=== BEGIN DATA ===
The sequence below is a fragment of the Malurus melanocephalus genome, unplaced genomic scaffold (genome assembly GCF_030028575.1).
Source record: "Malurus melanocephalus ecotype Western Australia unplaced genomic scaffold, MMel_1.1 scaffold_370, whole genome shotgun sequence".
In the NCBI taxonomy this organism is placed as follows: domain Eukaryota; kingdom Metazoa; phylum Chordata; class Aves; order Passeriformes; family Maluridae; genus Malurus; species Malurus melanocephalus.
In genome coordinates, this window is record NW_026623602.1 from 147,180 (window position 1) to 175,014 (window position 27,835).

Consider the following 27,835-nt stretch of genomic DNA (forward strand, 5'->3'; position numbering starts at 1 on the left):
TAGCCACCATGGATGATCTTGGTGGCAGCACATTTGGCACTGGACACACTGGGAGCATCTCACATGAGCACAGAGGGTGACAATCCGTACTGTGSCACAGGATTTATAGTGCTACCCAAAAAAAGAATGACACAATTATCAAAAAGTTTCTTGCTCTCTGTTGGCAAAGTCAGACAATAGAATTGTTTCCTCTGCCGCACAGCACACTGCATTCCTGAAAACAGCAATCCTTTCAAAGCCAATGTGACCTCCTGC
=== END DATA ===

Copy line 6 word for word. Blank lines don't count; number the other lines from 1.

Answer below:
TAGCCACCATGGATGATCTTGGTGGCAGCACATTTGGCACTGGACACACTGGGAGCATCTCACATGAGCACAGAGGGTGACAATCCGTACTGTGSCACAGGATTTATAGTGCTACCCAAAAAAAGAATGACACAATTATCAAAAAGTTTCTTGCTCTCTGTTGGCAAAGTCAGACAATAGAATTGTTTCCTCTGCCGCACAGCACACTGCATTCCTGAAAACAGCAATCCTTTCAAAGCCAATGTGACCTCCTGC